Tuesday, August 9, 2016

Great Migrations to the United States

The history of the United States is made up of a series of migrations. For the genealogist, this information is important because by knowing when a group of people migrated to the United States, we get a starting point for your study of our own family’s immigration to this country.

The first large migration to the United States came from England. It is not the Pilgrims; it is the next wave of immigrant. Their journey is known as the Great Migration and is tracked in a series of books. If you have colonial New England roots but are not among the Mayflower descendants, chances are you are eligible to join the Winthrop Society. The settlers who came in the Great Migrations were many of them, followers of John Winthrop who was a Puritan. During the 1630’s 21,000 migrated from England to found their ‘City upon a Hill”. To find out more about the Great Migration you can visit this website.

If you are of Dutch ancestry or have found what appears to be a Dutch name in your ancestry one place to begin your search is in New York City and the Hudson River Valley. Between the 1620’s and 1664 there was a growth in the Dutch population of the area which was at the time owned by the Netherlands from 2000 to over 9000 inhabitants. You may very well find your ancestors among these hardy immigrants. There were almost no Dutch immigrants for the next two hundred years so it is worth looking at this website for help tracing your Dutch Ancestors.

The next major migration to the United States was the almost one million Irish who arrived here to escape the famine that would kill a million poor souls who couldn’t migrate. To try to find your ancestors among the thousands on the ships that came to New York and other east coast ports, NARA has a searchable list. with over 600.000 records. These immigrants were not well received by the locals who by this time between 1847-1851 had forgotten that they too were descended from immigrants.

While not quite reaching the one million mark, between 1840 and 1930 over 900,000 French Canadians left their homes in the north and moved south to take the factory jobs that most of the Americans didn’t want. In New England there are large pockets of French Canadians to this day that have retained some of the heritage and their language. The St Albans border crossing records may help you to determine when your French Canadian ancestor came to the US. They can be accessed on Ancestry.com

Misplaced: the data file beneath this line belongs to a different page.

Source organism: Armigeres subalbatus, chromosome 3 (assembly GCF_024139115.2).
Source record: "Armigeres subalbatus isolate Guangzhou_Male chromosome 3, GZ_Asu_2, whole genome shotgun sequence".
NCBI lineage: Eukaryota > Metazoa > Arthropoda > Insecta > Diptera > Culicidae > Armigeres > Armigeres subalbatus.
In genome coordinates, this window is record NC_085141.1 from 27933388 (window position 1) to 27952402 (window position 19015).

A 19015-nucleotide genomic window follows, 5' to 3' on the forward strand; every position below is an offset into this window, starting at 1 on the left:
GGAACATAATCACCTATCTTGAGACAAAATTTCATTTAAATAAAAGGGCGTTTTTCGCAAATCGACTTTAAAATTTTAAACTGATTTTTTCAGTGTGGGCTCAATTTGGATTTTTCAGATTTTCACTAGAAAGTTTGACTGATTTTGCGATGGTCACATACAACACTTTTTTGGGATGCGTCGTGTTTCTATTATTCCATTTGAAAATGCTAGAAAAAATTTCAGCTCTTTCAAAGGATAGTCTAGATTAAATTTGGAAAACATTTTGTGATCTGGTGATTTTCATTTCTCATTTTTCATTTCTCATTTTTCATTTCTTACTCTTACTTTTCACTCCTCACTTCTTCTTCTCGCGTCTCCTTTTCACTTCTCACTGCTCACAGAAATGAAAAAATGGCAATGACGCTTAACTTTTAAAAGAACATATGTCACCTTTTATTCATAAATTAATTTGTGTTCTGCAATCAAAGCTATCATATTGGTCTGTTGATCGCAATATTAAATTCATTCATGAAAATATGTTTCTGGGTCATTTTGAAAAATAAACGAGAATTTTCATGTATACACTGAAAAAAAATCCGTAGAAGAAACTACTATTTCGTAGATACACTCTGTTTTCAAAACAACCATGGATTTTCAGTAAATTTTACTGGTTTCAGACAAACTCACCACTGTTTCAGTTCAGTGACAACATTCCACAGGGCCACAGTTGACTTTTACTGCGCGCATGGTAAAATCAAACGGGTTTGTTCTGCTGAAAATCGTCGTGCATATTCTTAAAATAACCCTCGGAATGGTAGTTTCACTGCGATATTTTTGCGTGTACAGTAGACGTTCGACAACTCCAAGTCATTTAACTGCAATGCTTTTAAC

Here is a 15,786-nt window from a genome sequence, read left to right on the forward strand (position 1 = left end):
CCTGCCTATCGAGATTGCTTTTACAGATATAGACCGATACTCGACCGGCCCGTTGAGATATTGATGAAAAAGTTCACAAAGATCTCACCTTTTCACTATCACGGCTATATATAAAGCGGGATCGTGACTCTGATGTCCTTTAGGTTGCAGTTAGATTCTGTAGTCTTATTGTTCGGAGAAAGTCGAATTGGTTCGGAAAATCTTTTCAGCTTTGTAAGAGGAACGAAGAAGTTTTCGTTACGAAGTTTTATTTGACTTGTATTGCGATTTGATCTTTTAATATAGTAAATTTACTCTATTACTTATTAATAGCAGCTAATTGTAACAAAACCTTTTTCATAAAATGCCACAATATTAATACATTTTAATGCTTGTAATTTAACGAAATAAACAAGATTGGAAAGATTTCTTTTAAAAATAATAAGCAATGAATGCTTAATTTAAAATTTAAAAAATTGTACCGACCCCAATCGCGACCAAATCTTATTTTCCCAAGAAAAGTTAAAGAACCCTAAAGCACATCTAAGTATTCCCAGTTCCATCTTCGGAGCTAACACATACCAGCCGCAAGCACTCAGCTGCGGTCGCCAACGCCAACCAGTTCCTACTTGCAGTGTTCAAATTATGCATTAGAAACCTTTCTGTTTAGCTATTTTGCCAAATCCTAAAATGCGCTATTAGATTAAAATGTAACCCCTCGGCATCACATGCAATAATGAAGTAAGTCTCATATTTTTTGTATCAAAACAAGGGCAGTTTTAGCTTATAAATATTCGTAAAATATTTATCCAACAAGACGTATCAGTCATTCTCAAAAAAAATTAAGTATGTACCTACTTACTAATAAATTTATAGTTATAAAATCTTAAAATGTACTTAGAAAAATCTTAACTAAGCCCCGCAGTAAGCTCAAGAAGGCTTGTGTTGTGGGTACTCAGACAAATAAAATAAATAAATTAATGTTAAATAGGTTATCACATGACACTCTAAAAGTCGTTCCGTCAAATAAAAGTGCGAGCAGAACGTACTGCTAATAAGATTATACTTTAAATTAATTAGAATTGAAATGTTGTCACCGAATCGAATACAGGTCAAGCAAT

In the 19th century there were great migrations from Germany and from Scandinavia. Many of these emigrants moved to the northern Midwest to settle in Chicago, Minnesota and Wisconsin. To this day, the ethnic influences are strong in that area. In Pennsylvania and Ohio, the Germans from the 18th century who came to the United States for religious freedom are still practicing the old ways and are called the Pennsylvania Dutch or Amish.

There were many large migrations from Europe in the late nineteenth and early 20th century, from Italy and from Poland. Many Chinese came to work on the railroads in the western United States in the 19th century.

Knowing these patterns of migration can be a big help in your genealogical research. It can help you to know where to look when you have come to a dead end. These are just a few of the stories that our ancestors have to tell us.

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